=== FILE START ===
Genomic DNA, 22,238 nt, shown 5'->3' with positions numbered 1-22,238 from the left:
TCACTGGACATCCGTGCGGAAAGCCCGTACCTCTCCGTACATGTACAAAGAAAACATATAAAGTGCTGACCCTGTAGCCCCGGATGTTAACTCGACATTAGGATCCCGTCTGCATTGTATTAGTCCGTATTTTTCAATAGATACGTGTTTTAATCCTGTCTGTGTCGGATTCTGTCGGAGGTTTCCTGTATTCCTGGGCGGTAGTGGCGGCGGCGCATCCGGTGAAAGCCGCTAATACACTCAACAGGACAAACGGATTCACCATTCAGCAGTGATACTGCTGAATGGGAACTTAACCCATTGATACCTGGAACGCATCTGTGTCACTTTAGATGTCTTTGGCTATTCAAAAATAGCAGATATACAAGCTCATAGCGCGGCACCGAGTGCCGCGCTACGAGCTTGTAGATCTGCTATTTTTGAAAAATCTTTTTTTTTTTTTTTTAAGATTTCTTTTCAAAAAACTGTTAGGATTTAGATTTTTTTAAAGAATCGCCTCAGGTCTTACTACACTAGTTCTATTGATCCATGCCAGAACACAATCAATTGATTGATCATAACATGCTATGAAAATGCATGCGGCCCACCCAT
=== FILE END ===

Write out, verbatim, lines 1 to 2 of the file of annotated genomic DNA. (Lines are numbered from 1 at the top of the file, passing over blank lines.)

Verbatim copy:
Genomic DNA, 22,238 nt, shown 5'->3' with positions numbered 1-22,238 from the left:
TCACTGGACATCCGTGCGGAAAGCCCGTACCTCTCCGTACATGTACAAAGAAAACATATAAAGTGCTGACCCTGTAGCCCCGGATGTTAACTCGACATTAGGATCCCGTCTGCATTGTATTAGTCCGTATTTTTCAATAGATACGTGTTTTAATCCTGTCTGTGTCGGATTCTGTCGGAGGTTTCCTGTATTCCTGGGCGGTAGTGGCGGCGGCGCATCCGGTGAAAGCCGCTAATACACTCAACAGGACAAACGGATTCACCATTCAGCAGTGATACTGCTGAATGGGAACTTAACCCATTGATACCTGGAACGCATCTGTGTCACTTTAGATGTCTTTGGCTATTCAAAAATAGCAGATATACAAGCTCATAGCGCGGCACCGAGTGCCGCGCTACGAGCTTGTAGATCTGCTATTTTTGAAAAATCTTTTTTTTTTTTTTTTAAGATTTCTTTTCAAAAAACTGTTAGGATTTAGATTTTTTTAAAGAATCGCCTCAGGTCTTACTACACTAGTTCTATTGATCCATGCCAGAACACAATCAATTGATTGATCATAACATGCTATGAAAATGCATGCGGCCCACCCAT